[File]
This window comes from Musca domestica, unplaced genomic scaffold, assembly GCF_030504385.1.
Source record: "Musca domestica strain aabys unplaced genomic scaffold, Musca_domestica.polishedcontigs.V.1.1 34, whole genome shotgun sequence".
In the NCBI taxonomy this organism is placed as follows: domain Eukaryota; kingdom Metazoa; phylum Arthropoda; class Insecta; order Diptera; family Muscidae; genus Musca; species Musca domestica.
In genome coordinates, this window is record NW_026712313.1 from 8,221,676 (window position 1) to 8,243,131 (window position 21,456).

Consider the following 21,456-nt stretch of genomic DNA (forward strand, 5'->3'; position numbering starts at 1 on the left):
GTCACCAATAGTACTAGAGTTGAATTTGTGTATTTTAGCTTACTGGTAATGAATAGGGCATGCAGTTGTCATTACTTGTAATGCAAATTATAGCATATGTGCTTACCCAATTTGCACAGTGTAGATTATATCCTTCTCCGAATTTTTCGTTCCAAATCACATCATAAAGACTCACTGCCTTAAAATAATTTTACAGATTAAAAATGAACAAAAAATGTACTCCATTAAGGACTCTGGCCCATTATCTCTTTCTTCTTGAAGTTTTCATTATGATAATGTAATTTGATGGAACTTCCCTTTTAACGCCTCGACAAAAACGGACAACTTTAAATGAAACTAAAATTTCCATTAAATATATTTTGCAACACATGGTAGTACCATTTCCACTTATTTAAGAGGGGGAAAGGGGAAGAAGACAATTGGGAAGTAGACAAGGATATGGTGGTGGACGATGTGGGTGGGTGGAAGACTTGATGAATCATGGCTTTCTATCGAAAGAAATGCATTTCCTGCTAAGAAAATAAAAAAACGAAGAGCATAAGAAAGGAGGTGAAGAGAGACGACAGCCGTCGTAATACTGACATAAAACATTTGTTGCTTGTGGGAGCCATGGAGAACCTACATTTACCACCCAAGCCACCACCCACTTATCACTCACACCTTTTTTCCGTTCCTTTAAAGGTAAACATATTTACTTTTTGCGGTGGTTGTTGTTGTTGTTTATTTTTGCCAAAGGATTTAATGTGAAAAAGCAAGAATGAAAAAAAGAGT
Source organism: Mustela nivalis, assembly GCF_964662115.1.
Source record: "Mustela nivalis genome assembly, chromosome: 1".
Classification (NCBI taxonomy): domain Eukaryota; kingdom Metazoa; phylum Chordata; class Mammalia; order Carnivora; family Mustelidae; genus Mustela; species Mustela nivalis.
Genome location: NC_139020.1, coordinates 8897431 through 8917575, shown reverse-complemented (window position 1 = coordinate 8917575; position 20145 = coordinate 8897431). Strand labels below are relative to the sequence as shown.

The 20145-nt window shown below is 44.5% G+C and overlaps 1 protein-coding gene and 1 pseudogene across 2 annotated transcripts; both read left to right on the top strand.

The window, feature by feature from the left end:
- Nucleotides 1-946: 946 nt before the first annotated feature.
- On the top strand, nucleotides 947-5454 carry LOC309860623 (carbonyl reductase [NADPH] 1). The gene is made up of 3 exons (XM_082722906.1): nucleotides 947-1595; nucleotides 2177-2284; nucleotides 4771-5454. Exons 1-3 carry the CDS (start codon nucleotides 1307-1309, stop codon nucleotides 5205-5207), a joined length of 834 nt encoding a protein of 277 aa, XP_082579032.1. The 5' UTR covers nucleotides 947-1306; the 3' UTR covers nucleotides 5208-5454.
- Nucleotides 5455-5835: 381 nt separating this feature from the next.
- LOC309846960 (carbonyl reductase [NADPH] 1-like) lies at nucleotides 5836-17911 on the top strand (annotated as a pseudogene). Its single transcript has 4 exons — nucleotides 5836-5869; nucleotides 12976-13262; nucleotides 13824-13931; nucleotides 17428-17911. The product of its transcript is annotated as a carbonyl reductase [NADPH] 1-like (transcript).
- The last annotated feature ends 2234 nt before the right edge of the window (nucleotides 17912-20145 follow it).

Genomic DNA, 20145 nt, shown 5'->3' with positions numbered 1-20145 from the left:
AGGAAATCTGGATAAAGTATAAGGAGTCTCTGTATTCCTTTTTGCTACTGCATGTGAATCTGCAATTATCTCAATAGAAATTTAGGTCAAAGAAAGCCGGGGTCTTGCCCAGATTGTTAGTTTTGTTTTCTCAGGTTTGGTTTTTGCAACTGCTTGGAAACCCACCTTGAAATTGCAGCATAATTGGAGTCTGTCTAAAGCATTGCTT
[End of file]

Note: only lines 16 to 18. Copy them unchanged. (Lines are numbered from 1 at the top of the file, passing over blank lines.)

- LOC309846960 (carbonyl reductase [NADPH] 1-like) lies at nucleotides 5836-17911 on the top strand (annotated as a pseudogene). Its single transcript has 4 exons — nucleotides 5836-5869; nucleotides 12976-13262; nucleotides 13824-13931; nucleotides 17428-17911. The product of its transcript is annotated as a carbonyl reductase [NADPH] 1-like (transcript).
- The last annotated feature ends 2234 nt before the right edge of the window (nucleotides 17912-20145 follow it).

Genomic DNA, 20145 nt, shown 5'->3' with positions numbered 1-20145 from the left: